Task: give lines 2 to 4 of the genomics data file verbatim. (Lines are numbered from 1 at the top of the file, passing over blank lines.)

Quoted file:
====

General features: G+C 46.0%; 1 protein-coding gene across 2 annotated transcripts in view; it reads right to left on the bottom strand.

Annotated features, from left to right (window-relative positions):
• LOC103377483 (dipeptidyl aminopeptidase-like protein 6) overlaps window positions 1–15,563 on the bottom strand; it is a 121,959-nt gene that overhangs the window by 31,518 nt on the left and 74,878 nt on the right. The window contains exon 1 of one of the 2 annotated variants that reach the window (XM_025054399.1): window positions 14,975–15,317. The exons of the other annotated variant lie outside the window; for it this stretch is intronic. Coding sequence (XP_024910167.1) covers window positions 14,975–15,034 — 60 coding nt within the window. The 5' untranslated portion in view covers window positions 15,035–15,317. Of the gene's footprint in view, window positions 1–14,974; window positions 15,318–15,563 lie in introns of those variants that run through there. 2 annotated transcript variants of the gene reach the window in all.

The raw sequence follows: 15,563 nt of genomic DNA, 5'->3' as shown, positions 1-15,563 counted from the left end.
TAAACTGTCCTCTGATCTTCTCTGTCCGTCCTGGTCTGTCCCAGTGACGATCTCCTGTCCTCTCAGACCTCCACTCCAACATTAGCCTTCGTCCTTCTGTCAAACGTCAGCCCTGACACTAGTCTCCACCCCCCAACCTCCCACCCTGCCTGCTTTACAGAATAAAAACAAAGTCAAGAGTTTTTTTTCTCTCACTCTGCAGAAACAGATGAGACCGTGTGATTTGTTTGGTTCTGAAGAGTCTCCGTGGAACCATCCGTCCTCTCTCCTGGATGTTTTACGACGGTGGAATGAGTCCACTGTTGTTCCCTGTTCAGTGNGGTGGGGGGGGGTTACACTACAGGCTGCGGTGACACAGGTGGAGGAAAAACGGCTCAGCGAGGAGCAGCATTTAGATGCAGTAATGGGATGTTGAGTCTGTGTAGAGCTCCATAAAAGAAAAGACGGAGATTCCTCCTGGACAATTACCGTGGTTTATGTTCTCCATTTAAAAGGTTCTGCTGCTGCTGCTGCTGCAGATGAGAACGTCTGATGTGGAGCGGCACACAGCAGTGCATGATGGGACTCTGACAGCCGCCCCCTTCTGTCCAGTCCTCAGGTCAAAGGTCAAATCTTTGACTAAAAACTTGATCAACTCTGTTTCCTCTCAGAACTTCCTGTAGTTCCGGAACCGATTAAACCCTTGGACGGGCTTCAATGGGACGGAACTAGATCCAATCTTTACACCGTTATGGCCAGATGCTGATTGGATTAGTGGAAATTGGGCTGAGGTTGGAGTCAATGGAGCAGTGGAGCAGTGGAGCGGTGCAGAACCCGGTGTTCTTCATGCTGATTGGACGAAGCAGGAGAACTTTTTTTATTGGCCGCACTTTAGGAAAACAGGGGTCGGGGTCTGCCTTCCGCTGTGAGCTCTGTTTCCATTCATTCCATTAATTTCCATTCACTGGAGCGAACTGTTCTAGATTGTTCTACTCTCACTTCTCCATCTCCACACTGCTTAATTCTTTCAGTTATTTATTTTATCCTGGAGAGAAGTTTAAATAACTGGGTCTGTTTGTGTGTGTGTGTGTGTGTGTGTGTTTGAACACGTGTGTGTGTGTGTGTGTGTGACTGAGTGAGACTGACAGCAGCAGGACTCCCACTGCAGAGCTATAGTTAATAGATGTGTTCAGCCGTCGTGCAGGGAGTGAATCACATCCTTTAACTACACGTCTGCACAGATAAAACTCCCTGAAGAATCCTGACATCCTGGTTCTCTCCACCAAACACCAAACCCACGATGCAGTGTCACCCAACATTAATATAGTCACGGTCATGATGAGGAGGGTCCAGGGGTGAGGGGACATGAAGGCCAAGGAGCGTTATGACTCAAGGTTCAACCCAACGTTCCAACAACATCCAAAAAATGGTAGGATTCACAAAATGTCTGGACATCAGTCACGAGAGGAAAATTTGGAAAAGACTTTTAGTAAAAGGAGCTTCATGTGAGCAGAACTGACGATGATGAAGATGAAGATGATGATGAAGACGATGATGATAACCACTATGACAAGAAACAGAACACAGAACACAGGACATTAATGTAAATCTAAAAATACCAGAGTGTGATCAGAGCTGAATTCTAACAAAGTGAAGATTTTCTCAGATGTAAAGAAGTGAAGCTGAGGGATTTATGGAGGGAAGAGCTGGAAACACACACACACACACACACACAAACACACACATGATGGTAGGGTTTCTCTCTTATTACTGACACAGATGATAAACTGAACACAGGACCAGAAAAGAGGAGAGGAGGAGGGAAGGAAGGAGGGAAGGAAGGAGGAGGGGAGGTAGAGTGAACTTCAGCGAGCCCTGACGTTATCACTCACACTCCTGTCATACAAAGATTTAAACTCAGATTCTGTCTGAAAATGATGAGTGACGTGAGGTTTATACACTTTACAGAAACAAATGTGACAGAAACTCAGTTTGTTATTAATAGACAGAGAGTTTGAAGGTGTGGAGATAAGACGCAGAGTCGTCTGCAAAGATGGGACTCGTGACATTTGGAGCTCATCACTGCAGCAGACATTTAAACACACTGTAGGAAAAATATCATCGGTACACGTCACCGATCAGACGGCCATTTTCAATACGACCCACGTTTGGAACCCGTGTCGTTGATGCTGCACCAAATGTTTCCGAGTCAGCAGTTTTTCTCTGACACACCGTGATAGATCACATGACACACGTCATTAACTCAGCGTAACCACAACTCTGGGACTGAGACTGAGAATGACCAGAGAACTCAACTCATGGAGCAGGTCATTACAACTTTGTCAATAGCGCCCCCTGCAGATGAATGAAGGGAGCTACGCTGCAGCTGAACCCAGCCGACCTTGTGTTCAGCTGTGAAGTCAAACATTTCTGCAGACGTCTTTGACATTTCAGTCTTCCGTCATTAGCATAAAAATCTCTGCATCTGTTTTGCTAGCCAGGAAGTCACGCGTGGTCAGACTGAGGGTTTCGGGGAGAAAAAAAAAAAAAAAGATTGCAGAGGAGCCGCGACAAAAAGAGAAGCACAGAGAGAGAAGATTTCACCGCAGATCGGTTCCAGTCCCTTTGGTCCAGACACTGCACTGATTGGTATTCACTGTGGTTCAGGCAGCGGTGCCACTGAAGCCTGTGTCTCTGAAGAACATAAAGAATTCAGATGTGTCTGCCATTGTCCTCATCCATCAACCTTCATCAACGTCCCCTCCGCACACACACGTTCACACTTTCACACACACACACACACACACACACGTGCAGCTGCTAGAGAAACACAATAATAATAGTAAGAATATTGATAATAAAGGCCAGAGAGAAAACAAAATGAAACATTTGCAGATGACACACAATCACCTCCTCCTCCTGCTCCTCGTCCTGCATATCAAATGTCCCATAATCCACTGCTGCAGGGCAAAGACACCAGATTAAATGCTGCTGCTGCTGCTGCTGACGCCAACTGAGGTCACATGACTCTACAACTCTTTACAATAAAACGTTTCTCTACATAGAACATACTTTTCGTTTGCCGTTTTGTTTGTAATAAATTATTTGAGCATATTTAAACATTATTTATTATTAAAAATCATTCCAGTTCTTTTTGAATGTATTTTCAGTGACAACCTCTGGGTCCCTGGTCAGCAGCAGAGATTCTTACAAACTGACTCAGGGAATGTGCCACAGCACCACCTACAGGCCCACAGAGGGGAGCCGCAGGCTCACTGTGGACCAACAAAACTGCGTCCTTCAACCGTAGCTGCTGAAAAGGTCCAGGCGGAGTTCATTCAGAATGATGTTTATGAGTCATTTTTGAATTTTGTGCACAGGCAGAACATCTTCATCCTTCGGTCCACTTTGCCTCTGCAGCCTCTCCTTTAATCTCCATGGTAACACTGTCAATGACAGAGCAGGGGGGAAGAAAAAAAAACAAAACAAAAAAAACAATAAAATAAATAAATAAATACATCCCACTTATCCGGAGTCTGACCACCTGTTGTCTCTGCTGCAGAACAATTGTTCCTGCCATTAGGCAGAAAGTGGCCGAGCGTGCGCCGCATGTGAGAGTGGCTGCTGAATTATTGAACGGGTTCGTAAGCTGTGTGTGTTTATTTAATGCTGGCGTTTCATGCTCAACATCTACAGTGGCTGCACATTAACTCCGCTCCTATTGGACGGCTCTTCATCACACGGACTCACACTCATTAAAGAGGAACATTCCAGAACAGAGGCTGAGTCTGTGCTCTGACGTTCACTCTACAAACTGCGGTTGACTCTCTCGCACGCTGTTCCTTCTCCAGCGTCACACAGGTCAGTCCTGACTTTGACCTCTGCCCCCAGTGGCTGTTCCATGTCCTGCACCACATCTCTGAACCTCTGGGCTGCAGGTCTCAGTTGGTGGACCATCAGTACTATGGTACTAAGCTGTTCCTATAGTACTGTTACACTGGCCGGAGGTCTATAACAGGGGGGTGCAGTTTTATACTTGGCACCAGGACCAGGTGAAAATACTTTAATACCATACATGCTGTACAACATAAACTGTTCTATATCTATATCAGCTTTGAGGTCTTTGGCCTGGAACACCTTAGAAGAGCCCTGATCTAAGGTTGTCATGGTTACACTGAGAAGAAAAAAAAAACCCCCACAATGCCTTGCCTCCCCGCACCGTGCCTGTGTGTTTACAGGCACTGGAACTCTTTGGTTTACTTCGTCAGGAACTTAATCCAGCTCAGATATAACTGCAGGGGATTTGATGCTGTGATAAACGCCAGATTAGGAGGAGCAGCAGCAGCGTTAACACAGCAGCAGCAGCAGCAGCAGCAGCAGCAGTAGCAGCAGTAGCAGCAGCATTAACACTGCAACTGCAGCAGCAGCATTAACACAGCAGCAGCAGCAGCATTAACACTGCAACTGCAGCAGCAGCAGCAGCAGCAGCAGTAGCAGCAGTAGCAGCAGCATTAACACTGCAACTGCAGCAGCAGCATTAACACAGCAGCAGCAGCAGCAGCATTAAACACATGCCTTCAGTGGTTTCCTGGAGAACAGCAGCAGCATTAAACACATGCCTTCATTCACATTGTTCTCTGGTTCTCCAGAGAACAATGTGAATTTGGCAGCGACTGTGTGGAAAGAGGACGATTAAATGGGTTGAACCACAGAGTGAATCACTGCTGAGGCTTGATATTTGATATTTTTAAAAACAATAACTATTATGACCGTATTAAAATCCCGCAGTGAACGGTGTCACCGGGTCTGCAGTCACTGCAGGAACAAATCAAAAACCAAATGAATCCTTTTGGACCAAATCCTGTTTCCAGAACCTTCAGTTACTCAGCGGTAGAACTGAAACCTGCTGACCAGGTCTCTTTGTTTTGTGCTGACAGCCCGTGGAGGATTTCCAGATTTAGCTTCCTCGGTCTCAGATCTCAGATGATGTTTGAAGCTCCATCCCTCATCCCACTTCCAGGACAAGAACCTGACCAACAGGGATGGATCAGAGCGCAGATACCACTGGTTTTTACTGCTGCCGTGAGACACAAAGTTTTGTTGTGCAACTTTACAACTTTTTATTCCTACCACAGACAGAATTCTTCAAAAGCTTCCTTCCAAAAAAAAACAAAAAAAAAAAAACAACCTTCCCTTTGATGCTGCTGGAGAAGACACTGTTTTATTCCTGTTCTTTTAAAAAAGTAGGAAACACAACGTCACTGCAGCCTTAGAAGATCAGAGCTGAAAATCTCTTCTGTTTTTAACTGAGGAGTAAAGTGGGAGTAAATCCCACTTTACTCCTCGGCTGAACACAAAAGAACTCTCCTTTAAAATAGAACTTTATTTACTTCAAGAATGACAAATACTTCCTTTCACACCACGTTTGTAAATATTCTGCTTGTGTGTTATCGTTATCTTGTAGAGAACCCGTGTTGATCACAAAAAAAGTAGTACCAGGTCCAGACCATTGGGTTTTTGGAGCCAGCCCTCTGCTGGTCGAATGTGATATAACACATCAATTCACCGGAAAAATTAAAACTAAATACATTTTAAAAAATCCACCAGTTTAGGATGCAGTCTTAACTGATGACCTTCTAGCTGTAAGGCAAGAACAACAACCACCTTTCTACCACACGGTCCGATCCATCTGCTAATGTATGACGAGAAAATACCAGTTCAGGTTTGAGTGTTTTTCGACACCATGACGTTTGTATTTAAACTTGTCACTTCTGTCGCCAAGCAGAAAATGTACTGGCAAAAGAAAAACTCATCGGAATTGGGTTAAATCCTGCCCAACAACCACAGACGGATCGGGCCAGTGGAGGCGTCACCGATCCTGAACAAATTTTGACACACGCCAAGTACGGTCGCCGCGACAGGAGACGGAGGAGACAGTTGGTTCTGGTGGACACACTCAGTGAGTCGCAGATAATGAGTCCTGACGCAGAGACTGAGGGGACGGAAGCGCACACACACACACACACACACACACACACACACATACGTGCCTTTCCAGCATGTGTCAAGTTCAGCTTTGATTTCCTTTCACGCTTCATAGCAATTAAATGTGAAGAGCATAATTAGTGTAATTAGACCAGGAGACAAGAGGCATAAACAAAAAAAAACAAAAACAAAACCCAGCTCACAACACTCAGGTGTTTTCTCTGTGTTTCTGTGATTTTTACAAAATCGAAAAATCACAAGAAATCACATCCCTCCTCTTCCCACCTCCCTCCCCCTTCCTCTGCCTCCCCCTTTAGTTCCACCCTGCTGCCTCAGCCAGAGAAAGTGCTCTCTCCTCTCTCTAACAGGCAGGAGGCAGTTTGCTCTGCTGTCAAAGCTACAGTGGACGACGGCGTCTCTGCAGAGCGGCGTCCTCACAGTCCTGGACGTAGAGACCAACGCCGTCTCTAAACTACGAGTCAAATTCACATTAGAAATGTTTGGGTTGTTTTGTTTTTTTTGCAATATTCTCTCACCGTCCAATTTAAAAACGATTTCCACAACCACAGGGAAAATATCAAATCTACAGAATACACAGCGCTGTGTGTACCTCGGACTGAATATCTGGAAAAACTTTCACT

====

Annotated features, from left to right (window-relative positions):
• LOC103377483 (dipeptidyl aminopeptidase-like protein 6) overlaps window positions 1–15,563 on the bottom strand; it is a 121,959-nt gene that overhangs the window by 31,518 nt on the left and 74,878 nt on the right. The window contains exon 1 of one of the 2 annotated variants that reach the window (XM_025054399.1): window positions 14,975–15,317. The exons of the other annotated variant lie outside the window; for it this stretch is intronic. Coding sequence (XP_024910167.1) covers window positions 14,975–15,034 — 60 coding nt within the window. The 5' untranslated portion in view covers window positions 15,035–15,317. Of the gene's footprint in view, window positions 1–14,974; window positions 15,318–15,563 lie in introns of those variants that run through there. 2 annotated transcript variants of the gene reach the window in all.

The raw sequence follows: 15,563 nt of genomic DNA, 5'->3' as shown, positions 1-15,563 counted from the left end.